But we can learn about cordons of the past, and we should learn about earlier cordons in Africa. Population geneticists such as those who did my African American family’s DNA comparisons in 1999, Dr. Michael Hammer and Dr. Elizabeth Wood, geneticists at the University of Arizona, and geneticists such as Luigi Luca Cavalli-Sforza and other authors of the book, The History and Geography of Human Genes, say, “Results from genetic data should be compared with relevant knowledge from other fields, in particular, paleoanthropology, prehistory, history, the geographic and ecological setting, and the cultural evidence that comes indirectly from linguistic studies.” But how can we compare genetic data when we know so little of the history, and so little about the people, health and culture in certain parts of the world, especially the people of Africa? Geneticists remind us of genetic drifts, how people migrate as small groups of individuals or families, or migrate in large groups. Large group drifts occur more when there is a health, environmental or man-made disaster. The geneticists say the markers in 60,000 years of human DNA indicate mass migrations of our ancestors, in many cases, migrations triggered by environmental and man-made health disasters.
Wars are man-made disasters and have had negative health outcomes. Cordons, which the scientists call genetic bottlenecks, are noted in all our DNA and in our ancestors’ DNA. Genes are part of our history, and since cordons show in our genes, cordons are part of our history.
My father, for example, has a rare African genetic marker, because as my historical and genealogical researched showed, cordons were used by our Ghanaian ancestors. My family’s genetic markers note migrations of maternal and paternal ancestors from ancient groups in southern Africa, the Khoisan people in Namibia and Southern Africa to East Africa. Markers also note migrations of East Africans, noted in my maternal DNA as a small group of bottlenecked ancestors, a handful of men and women from an ancient mother, with the genetic haplogroup, L3. This group and their descendants migrated in and out of East Africa into the Middle East, several times. I have markers of East Africans from Kenya’s Kikuyu, the farmers, and Nandi, the runners, migrating into West Africa, and East and Central Africans migrating through West and Northern Africa and eventually settling in Ghana as farmers in the hills of Akuapem.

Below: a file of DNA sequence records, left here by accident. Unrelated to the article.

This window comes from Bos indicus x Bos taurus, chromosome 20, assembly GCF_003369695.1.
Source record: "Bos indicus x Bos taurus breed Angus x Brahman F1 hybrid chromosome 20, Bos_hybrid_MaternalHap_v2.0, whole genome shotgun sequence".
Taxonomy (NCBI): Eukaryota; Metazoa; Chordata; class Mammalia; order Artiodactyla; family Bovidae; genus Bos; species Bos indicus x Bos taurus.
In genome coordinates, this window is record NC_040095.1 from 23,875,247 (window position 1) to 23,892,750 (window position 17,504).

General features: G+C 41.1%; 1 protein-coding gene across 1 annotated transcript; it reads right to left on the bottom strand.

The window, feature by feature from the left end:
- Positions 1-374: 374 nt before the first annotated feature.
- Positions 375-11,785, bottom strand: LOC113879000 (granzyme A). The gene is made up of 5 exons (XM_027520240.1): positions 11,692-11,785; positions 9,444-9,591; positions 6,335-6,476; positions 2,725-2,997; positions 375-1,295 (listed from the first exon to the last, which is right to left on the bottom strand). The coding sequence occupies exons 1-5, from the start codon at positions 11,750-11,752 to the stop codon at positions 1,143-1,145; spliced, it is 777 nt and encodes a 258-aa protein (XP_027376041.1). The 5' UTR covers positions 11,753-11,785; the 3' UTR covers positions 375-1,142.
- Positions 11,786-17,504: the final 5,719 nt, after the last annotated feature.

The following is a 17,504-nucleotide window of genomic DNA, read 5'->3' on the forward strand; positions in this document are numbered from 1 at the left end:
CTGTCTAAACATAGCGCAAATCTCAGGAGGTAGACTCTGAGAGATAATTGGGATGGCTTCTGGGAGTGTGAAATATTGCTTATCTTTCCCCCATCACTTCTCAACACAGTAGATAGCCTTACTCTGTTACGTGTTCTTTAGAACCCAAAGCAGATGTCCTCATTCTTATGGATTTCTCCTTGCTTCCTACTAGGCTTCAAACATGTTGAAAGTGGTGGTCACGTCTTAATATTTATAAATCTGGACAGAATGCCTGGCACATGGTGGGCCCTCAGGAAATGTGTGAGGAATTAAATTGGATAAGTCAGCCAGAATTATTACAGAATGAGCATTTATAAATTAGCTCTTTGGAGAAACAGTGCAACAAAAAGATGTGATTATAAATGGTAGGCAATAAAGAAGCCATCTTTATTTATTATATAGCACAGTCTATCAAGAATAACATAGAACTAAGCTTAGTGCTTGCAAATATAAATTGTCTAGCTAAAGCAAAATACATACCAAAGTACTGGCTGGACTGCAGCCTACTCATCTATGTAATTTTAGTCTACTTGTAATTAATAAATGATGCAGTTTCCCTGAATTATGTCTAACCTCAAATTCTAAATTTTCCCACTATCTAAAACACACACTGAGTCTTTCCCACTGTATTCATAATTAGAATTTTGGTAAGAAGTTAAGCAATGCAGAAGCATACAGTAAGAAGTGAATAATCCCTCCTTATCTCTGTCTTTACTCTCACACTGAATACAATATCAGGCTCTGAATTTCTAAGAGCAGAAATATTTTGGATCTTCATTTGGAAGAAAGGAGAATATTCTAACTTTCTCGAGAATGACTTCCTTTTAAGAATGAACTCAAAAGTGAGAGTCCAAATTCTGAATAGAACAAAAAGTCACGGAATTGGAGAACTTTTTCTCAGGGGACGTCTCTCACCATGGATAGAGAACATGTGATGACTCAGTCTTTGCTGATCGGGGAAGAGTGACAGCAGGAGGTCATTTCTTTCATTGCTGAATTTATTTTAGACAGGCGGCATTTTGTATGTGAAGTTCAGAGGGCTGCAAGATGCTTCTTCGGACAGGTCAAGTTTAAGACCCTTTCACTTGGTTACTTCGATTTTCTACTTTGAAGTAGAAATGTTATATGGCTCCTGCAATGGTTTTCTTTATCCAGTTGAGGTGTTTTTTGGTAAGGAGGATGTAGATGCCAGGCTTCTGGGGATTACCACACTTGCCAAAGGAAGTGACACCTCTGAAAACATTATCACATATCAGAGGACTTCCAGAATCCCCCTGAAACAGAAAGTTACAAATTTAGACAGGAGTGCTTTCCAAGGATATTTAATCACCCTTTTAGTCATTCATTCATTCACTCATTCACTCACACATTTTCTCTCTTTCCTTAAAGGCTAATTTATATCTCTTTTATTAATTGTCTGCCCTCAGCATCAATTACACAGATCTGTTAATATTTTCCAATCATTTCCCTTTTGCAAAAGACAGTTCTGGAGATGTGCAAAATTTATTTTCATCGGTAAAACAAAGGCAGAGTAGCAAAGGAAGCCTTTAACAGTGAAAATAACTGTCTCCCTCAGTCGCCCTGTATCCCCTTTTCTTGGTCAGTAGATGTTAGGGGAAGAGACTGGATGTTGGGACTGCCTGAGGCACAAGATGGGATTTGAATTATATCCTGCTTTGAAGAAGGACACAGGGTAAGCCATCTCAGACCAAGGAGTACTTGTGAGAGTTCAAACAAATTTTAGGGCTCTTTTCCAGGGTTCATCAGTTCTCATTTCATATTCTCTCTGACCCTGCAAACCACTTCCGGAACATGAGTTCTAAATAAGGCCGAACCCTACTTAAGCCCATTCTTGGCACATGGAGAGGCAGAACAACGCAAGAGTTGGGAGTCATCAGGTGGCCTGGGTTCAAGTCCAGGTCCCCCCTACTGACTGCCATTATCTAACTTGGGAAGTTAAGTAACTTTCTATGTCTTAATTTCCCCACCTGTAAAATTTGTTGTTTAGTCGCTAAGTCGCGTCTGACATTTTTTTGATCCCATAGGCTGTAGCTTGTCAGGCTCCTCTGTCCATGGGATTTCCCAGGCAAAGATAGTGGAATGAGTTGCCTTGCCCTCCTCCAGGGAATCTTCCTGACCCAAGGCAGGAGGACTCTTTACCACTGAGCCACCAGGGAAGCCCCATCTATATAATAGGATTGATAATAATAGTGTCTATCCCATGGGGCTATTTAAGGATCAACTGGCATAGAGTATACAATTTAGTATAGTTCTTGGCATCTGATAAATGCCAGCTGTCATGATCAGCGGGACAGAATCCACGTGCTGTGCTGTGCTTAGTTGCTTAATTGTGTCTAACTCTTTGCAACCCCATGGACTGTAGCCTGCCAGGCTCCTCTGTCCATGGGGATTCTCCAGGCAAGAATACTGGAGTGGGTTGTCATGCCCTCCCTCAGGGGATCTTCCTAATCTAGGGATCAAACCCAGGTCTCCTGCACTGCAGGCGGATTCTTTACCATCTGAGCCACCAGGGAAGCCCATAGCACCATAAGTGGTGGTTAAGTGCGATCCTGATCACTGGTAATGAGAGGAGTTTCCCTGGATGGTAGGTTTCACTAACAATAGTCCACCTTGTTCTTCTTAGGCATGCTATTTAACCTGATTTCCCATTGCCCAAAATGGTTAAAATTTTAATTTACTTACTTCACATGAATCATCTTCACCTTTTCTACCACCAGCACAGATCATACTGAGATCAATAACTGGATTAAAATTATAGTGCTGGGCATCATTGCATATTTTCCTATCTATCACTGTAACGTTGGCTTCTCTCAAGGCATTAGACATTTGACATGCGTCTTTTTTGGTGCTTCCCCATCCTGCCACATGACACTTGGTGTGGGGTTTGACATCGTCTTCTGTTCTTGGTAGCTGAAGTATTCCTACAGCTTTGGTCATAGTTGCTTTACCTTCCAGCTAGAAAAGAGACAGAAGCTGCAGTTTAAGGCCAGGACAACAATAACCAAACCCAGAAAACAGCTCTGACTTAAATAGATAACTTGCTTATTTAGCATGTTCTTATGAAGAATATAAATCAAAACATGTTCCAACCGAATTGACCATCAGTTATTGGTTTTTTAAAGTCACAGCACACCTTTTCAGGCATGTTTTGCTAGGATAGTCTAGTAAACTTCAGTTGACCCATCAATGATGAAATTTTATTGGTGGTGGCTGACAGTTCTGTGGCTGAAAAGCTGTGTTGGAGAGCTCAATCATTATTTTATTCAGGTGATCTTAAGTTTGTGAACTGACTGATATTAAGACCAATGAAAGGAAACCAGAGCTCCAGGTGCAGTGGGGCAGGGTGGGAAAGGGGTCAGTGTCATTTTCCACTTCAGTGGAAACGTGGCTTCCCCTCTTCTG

But what my family also has that is noted in my father’s DNA but not in western history is evidence that in the mid-seventeenth century, the then King of Ghana cordoned a group of soldiers, men noted in my father’s DNA as having been cordoned along the Pra and Upper Volta Rivers. This history is noted in Rev. Carl Reindorf’s, The History of the Gold Coast and Asante, which is a document of African migration. The people were my father’s ancestors, Akan Asante and Fante farmers and soldiers. Reindorf was a descendant of European and African medicinal healers, and like him, we need to know all our history: social, folk, cultural and medical.
History I uncovered about my ancient African ancestors show that at the peak of a malaria outbreak along the rivers in the Ghana-Burkina Faso region, these ancestors were abandoned by the king. They fended for themselves. They used the one thing they had, bush medicine, the wormwood bush from the riverbanks around them, today’s Artemisia absinthium L. They burned the bushes, artemisinin – some survived. How many perished, we do not know. But the survivors developed a partial immunity to malaria in one of the HbS and HbC genes. An immunity in both genes would have resulted in sickle-cell anemia. My ancestors, soldiers, abandoned by a king, were cordoned along the Upper Volta River on the riverbanks bordering Ghana and Burkina Faso. They developed an immunity in one set of genes. Their survival amid a human disaster led to health of a modern kind; these ancestors’ descendants had a partial immunity and a lower rate of malaria than the people around them. Centuries later, once their descendants were transported as slaves to the Americas, their Maroon descendants in Jamaica also burned wormwood, what they called, garden bitters bush, to fend off mosquitoes. Anthropologists and geneticists note that much is not known about the great Bantu migration and others in Africa, or what triggered these migrations. We need to know all our history, especially our lost medical and health history.
Hopefully, and everyone around the world hopes, that as we tackle the Ebola virus, the people in the cordoned regions survive.